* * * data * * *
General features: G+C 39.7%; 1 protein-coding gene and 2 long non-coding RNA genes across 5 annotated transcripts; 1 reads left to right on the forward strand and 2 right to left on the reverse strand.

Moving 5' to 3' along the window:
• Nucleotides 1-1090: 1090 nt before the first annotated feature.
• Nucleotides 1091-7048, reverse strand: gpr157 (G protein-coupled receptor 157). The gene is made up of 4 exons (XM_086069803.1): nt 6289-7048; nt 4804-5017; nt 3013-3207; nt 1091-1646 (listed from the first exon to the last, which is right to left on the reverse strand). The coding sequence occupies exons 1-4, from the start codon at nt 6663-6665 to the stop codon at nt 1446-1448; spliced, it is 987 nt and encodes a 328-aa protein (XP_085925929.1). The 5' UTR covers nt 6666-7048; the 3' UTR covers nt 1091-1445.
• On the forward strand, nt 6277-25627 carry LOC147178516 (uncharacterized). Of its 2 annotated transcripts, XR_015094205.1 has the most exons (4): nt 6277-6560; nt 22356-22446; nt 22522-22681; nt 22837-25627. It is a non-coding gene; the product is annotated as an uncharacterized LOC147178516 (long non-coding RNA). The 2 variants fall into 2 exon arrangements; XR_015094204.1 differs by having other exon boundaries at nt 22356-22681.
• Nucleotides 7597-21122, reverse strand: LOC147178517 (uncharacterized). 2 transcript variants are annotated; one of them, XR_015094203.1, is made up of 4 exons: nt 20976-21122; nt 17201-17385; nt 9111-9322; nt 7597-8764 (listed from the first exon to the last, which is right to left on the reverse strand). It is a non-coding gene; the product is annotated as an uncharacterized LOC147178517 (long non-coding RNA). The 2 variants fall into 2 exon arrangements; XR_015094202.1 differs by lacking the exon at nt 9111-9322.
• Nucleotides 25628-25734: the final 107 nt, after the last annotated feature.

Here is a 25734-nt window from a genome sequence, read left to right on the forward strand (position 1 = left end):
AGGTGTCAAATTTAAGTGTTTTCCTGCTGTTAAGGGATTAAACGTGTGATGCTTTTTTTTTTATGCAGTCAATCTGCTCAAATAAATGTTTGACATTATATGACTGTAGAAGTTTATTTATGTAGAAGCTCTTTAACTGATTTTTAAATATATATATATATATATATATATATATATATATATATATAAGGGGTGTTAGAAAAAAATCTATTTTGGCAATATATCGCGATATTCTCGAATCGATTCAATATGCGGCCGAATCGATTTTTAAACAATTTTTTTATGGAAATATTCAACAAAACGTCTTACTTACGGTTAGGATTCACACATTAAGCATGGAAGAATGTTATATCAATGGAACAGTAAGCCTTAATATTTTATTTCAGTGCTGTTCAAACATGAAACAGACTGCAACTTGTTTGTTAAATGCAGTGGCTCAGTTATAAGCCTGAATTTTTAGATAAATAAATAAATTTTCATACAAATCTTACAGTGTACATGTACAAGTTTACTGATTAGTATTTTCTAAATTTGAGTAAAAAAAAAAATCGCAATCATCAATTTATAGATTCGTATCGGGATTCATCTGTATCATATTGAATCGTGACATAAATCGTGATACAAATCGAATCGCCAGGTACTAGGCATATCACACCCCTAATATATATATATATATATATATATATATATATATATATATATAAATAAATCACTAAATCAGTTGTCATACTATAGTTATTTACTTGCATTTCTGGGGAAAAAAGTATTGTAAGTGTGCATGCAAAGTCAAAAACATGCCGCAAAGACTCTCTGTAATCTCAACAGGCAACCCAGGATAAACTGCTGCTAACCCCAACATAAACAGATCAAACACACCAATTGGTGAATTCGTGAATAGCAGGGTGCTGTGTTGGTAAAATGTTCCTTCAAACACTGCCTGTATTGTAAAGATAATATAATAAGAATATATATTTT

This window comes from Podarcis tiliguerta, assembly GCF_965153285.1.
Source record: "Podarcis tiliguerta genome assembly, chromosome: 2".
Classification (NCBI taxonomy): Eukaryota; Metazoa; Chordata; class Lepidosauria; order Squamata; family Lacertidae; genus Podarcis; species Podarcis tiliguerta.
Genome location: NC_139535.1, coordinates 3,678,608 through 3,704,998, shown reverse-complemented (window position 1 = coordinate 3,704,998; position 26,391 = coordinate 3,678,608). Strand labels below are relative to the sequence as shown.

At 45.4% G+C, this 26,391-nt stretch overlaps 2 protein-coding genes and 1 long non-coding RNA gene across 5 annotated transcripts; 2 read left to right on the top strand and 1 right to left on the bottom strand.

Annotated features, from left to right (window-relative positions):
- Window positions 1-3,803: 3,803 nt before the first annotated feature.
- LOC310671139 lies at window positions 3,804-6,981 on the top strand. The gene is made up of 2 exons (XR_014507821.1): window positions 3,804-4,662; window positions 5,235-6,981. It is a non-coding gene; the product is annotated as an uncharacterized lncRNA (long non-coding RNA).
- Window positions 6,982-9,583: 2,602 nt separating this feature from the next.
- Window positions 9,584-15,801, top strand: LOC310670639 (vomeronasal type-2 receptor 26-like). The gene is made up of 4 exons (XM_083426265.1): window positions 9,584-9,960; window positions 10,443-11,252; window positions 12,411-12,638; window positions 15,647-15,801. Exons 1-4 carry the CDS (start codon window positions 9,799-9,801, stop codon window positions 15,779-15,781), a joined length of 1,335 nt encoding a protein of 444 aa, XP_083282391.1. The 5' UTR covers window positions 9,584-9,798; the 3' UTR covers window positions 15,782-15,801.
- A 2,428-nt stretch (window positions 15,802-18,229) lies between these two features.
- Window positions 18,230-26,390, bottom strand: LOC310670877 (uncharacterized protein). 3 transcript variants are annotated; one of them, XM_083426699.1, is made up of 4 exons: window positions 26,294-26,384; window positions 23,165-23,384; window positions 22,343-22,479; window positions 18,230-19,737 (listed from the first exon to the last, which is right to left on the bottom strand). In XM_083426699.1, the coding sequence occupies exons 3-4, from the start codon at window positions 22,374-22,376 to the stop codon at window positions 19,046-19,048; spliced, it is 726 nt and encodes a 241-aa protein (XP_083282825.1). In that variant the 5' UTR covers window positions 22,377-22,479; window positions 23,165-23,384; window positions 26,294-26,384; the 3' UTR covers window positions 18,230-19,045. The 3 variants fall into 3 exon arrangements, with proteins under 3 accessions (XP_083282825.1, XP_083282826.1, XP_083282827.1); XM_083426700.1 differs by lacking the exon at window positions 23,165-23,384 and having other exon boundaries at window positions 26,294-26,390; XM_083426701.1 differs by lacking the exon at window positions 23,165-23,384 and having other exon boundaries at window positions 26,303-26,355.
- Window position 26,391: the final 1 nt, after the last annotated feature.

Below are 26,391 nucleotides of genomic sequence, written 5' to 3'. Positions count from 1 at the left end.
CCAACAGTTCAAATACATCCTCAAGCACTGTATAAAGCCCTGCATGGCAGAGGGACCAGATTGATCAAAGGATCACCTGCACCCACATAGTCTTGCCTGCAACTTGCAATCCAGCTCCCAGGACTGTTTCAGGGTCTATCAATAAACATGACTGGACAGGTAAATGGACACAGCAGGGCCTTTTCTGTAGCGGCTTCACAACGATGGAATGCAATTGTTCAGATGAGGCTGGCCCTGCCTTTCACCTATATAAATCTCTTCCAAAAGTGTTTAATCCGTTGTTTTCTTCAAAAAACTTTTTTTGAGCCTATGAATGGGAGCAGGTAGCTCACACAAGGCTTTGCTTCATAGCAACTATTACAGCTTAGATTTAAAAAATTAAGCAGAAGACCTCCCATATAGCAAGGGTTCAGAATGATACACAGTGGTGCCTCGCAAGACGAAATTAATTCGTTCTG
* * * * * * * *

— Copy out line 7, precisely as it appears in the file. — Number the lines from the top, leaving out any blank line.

• Nucleotides 25628-25734: the final 107 nt, after the last annotated feature.